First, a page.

The Year of Our Beautiful Exile. Monica Kidd. Gaspereau Press. Kentville, Nova Scotia. 2015.
Today's book of poetry had the pleasure of writing about Monica Kidd's Handfuls of Bone (Gaspereau Press, 1012) back in January, 2014.
It is our distinct pleasure to travel along with Kidd once more in The Year of Our Beautiful Exile. These punchy poems get to the point and apparently Kidd doesn't mind us tagging along.
A Makeshift Martini Shaker
It requires an attitude of the wrist.
A flick of the hair, the bearing of Buster Keaton,
a love for the way white layers on white,
the way a word can be both sour and sweet
when served with a boar's head.
The way nothing is ever
quite what it seems.
An emphatic pumpf as the line cook peeps
out the porthole of a door that swings
both ways. Feet like water on
flagstones in old Montreal.
Monica Kidd's curiosity would kill several cats. The Year of Our Beautiful Exile reads like an omnibus from some hip oracle priestess. We here at Today's book of poetry like how Kidd talks.
You could hand this book out at a party and every reasonable person would like it, a lot. But they'd all have different favourites. Why? Because somehow Monica Kidd writes poems that sound so true you simply think they have happened to you. This is a very good trick.
The beetles in Madeira lie much concealed until the wind
lulls and the sun shines
Of evolution and what it said about God, geneticist J.B.S.
Haldane remarked, He must have an inordinate fondness
for beetles. For remove the soil, the houses, and asphalt, the
fighter planes and pop cans, the bed sheets; remove the
entire residue of man, and the earth would remain, a husk
of twitching bug feet. Set your mind to counting and come
back when you are old, and still the number would not be
great enough to hold them.
Today's book of poetry just has to admit it right out front. Whatever Monica Kidd is interested in writing about - we are interested in reading.
This morning's read was a first. Our Senior Editor, Max, came out of his office for the first time in over three years, walked to the middle of the floor with his copy of The Year of Our Beautiful Exile in hands and said "I've got this."
Then with almost perfect pitch he rattled them all off, the entire book, turned on his heels and went back to his office. Milo, our head tech, said that he'd thought Max had retired. Kathryn, our Jr. Editor, asked where the door had come from and who the strange man in our office was and why had she never seen him before.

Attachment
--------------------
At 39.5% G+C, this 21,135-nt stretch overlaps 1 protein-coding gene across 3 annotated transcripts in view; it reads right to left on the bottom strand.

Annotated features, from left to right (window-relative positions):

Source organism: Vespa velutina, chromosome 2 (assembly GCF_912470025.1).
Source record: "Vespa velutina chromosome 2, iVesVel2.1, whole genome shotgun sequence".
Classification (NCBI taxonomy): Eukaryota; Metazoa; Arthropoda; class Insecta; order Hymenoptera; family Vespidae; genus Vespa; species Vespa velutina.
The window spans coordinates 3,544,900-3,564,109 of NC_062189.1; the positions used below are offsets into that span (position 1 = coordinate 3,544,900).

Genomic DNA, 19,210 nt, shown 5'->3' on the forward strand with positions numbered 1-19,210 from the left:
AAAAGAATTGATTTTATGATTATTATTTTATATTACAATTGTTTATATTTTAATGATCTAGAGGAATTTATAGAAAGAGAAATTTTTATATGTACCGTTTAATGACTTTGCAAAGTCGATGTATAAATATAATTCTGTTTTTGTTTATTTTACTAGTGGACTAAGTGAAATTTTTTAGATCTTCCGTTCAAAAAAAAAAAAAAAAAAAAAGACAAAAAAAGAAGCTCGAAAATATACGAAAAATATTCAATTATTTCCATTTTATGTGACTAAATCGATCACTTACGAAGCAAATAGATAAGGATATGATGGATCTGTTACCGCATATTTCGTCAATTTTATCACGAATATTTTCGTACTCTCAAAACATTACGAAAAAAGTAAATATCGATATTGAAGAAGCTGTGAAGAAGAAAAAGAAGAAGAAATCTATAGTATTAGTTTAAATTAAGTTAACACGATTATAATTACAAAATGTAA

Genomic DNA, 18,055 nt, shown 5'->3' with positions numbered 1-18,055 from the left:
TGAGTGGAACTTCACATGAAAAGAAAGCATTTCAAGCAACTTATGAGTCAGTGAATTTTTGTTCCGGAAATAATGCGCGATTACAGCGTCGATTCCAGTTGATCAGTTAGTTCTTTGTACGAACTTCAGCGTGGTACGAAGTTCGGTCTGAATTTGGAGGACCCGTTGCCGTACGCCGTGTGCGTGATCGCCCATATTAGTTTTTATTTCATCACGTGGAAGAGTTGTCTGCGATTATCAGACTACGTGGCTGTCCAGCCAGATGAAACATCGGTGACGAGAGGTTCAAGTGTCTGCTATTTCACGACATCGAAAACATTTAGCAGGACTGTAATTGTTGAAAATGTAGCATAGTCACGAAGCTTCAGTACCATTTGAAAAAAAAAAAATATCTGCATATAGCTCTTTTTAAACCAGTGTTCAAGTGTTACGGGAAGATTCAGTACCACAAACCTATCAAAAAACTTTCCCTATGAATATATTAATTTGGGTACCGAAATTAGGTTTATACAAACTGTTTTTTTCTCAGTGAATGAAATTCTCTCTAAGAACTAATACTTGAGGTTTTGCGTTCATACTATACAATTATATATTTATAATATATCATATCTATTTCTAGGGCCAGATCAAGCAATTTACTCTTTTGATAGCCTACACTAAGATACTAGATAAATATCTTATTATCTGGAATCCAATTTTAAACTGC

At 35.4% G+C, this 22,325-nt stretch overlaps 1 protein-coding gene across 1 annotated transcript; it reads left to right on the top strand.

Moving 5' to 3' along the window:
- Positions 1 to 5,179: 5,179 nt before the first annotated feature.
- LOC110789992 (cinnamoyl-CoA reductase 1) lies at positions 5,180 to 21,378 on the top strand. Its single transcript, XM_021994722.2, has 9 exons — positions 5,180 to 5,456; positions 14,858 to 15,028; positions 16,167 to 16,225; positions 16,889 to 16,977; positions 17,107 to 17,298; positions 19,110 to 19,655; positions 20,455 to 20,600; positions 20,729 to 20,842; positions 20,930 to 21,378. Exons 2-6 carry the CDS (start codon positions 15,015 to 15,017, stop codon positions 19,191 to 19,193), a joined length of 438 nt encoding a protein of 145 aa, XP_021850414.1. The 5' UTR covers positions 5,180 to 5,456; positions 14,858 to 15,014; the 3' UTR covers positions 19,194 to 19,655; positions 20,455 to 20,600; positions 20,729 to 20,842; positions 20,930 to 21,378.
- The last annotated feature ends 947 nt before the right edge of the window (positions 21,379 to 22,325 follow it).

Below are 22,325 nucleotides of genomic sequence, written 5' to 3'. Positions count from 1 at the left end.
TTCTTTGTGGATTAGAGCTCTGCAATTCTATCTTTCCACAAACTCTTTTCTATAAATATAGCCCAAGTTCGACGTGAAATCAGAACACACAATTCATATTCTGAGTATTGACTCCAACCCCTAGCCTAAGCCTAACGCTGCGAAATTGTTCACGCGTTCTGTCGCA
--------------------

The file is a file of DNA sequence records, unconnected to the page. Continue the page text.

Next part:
I explained to Kathryn that Max lives on a diet of dictionaries, books of style and the solo recordings of Thelonious Monk.
It is only natural that Max would admire The Year of Our Beautiful Exile, Monica Kidd has Monk like imagination, Thelonious wit. She knows what to leave in, when to let your imagination fill in the blanks.
How The Body Remembers Joy
How you snug my hip with
two girls curled into sleep, my heart
humming an old tune it once heard,
a hundred times, the heat of a body
on a sofa never closer than brass strings
strummed against the night,
prowling at the windows.
My new love affair with F#:
the way it sits cock-eared
in the drum of my chest,
its sound of feet on earth, of quiet
rooms and a blank page, turning.
How the body remembers joy.
How the clocks stop.
Monica Kidd writes with precision, compassion and wit and we can't get enough of that here at Today's book of poetry. We were greatly impressed with Handfuls of Bone, The Year of Our Beautiful Exile only raises our expectations. Kidd can cook with the best.
ABOUT THE AUTHORMonica Kidd grew up on the Alberta prairies. Her previous literary works include two novels (Beatrice and The Momentum of Red), a book of non-fiction (Any Other Woman: An Uncommon Biography) and two collections of poetry (Actualities and Handfuls of Bone). Her short experimental films have shown in Atlantic Canada and in Amsterdam. She has worked as a seabird biologist and as a reporter for CBC Radio, where her news items and documentaries have won numerous awards. Kidd presently lives in Calgary, Alberta, where, as well as writing, she works as a medical doctor and tends to her young family.
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